• Another important concern is what will happen to Applogic? Will it continue to be an independent product? From all the indications in the press, I get a feeling that it is going to be tightly integrated with CA’s existing product lines. If it happens, some of the existing 3Tera customers, especially the small and medium sized ones, will be left in a lurch. A move away from the current standalone version of Applogic software could be disastrous for these 3Tera’s clients. I spoke with one of their clients today and asked them about their strategy in the aftermath of this news. They told me that they are cautiously optimistic and their sources in 3tera has given them assurances about long term support for Applogic. Realizing this predicament of 3Tera’s customers, their competitors have already started to fish in the troubled waters.

It will be interesting to see how it plays out in the long term. It will also be interesting to see who is the next target for CA with the rest of $300 Million they have have in the pockets.

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Krishnan Subramanian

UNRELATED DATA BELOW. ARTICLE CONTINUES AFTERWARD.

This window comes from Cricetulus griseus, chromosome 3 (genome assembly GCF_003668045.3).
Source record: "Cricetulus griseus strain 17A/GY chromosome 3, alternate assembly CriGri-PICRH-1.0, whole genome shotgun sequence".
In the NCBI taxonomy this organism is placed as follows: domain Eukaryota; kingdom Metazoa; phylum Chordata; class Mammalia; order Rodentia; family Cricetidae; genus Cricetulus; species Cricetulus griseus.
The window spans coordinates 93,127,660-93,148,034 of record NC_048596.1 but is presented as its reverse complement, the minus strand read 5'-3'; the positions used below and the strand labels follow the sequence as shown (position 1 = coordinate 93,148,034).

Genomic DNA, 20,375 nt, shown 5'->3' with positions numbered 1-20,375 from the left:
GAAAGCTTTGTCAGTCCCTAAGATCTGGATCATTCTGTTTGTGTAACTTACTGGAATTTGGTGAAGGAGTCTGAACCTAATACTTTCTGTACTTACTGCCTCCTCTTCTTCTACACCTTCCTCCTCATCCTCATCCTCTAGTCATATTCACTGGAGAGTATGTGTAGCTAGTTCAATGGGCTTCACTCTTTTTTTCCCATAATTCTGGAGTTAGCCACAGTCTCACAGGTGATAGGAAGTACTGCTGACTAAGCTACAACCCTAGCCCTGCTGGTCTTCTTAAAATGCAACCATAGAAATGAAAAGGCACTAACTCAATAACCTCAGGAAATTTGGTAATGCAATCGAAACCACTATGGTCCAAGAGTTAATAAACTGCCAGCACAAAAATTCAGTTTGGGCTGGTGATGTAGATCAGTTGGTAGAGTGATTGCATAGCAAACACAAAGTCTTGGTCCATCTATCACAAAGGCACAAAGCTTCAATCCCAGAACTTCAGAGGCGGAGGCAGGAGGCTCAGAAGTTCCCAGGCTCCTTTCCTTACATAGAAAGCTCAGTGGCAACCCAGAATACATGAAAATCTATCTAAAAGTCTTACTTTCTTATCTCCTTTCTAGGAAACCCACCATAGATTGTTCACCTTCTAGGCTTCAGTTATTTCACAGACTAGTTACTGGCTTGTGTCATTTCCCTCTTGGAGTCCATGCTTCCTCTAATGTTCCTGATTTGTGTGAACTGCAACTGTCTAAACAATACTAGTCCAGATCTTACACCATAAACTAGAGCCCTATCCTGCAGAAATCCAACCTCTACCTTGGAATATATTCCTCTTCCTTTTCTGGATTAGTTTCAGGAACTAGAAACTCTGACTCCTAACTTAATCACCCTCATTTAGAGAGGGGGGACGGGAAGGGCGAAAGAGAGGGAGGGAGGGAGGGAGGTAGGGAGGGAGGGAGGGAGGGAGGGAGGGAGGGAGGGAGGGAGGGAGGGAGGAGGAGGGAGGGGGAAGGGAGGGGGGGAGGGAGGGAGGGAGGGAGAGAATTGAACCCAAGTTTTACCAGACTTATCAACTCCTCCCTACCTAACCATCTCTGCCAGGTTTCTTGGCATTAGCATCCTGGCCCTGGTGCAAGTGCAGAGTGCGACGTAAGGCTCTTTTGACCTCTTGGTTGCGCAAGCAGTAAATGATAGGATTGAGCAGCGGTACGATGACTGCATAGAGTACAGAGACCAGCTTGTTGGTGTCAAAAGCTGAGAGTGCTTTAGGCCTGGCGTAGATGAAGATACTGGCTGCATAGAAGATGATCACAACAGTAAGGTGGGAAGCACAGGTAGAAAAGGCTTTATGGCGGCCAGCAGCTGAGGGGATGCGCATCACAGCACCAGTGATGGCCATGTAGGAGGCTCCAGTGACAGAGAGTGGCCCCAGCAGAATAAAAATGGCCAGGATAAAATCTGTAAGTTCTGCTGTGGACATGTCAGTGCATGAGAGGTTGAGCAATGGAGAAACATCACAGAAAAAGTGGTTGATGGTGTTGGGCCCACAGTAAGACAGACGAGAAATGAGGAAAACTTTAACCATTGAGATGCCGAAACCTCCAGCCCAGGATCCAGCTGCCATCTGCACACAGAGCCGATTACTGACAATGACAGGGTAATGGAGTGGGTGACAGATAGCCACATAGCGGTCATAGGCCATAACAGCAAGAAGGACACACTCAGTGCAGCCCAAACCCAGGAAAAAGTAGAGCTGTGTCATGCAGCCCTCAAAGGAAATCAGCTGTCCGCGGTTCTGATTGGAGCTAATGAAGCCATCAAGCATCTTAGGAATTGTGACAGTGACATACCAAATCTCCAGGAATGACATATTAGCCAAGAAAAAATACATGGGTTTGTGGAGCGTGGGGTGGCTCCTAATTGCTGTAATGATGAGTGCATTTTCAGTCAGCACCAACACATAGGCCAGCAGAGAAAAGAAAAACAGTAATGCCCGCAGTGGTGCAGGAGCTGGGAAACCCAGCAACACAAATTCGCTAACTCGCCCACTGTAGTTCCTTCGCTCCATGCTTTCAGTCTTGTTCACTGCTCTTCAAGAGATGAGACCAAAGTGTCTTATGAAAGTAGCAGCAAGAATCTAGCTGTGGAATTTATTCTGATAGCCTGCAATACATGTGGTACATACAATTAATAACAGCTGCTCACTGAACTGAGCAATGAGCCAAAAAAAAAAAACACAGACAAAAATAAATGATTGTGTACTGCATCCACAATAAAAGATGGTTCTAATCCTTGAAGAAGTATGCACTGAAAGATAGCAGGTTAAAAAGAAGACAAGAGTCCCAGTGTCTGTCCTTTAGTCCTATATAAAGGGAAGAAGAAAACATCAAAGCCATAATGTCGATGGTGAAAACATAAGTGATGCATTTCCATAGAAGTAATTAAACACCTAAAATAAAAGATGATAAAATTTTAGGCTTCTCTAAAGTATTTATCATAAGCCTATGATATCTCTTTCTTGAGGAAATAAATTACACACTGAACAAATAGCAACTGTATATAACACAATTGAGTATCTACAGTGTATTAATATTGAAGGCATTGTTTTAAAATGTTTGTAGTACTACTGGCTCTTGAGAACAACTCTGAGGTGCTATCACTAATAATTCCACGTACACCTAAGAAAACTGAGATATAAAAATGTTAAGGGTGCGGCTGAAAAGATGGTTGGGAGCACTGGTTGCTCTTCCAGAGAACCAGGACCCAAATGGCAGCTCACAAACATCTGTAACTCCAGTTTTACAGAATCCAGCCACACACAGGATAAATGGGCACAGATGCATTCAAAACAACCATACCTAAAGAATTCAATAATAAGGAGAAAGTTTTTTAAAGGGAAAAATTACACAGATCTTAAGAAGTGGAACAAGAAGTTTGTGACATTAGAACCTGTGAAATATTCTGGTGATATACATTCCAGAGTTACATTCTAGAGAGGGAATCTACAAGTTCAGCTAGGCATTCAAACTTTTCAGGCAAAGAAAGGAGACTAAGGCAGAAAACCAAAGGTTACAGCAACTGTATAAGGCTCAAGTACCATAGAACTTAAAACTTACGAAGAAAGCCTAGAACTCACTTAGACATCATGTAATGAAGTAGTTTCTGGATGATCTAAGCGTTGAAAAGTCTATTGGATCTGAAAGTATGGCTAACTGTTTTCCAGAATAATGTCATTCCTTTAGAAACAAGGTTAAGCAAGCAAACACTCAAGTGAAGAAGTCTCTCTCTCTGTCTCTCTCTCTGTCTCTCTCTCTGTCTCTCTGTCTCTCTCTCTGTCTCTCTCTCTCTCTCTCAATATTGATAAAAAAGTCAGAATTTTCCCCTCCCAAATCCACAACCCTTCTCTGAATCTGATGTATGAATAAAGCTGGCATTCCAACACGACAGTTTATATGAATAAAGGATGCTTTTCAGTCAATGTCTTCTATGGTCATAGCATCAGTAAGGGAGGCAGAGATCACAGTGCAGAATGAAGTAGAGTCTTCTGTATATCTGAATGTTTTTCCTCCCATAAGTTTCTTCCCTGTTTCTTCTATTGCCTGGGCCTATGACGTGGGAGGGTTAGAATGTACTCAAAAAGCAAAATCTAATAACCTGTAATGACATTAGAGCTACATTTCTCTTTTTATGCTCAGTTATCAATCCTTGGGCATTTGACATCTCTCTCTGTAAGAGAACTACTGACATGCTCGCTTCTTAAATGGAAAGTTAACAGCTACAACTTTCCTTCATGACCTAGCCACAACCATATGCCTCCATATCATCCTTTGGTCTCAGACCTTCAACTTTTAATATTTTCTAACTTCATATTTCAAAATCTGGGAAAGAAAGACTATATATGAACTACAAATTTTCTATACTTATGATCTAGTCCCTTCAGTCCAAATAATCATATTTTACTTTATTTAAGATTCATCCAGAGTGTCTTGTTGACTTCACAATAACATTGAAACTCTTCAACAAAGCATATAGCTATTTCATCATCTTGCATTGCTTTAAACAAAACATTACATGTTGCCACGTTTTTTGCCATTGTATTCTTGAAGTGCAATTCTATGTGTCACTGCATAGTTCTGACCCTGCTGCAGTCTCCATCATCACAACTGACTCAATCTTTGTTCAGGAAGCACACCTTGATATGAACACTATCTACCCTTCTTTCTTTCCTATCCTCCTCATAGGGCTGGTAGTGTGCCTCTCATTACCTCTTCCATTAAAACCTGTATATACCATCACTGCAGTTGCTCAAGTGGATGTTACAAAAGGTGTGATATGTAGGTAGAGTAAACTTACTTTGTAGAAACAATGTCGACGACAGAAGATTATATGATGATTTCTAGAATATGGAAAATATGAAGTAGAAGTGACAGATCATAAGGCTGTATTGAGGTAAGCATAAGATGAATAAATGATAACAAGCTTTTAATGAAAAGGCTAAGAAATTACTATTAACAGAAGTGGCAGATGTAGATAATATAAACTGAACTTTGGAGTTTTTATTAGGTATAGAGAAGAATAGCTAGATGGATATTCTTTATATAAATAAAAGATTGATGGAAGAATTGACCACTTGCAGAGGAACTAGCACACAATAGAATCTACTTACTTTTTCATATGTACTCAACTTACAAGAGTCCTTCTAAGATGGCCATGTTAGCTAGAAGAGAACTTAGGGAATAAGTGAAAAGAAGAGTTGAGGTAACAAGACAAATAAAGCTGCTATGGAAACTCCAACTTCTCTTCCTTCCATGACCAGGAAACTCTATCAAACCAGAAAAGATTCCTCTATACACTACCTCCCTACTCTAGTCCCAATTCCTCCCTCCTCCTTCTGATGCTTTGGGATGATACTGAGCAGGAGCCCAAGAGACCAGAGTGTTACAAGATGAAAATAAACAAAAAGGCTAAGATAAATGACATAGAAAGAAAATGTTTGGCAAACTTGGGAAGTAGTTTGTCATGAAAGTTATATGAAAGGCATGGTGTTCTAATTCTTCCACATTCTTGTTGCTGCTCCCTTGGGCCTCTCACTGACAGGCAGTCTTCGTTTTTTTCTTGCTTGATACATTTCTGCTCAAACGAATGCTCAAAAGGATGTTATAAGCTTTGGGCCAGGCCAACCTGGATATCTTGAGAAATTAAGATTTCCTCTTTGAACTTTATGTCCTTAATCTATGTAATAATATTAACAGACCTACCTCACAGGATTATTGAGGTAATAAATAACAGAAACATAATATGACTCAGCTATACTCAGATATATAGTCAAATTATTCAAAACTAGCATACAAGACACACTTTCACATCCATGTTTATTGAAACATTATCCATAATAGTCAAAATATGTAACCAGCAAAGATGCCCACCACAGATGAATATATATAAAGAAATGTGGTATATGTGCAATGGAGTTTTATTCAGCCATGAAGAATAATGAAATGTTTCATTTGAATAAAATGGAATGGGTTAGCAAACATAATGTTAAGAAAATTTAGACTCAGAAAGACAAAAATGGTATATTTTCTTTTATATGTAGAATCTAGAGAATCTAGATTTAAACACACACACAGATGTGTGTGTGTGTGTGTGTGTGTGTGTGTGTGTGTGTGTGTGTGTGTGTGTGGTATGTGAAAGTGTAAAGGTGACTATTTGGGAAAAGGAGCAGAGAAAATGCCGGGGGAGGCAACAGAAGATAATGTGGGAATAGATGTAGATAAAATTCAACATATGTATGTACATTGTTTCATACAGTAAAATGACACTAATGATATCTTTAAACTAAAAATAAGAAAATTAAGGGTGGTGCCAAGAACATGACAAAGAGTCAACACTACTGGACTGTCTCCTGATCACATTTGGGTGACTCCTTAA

Krish dons several avatars including entrepreneur in exile, analyst cum researcher, technology evangelist, blogger, ex-physicist, social/political commentator, etc.. My main focus is research and analysis on various high impact topics in the fields of Open Source, Cloud Computing and the interface between them. I also evangelize Open Source and Cloud Computing in various media outlets, blogs and other public forums. I offer strategic advise to both Cloud Computing and Open Source providers and, also, help other companies take advantage of Open Source and Cloud Computing. In my opinion, Open Source commoditized software and Cloud Computing commoditized computing resources. A combination of these two developments offers a strong competitive advantage to companies of all sizes and shapes. Due to various factors, including fear, the adoption of both Open Source and Cloud Computing are relatively slow in the business sector. So, I take it upon myself to clear any confusion in this regard and educate, enrich and advise users/customers to take advantage of the benefits offered by these technologies. I am also a managing partner in two consulting companies based in India. I blog about Open Source topics at http://open.krishworld.com and Cloud Computing related topics at http://www.cloudave.com.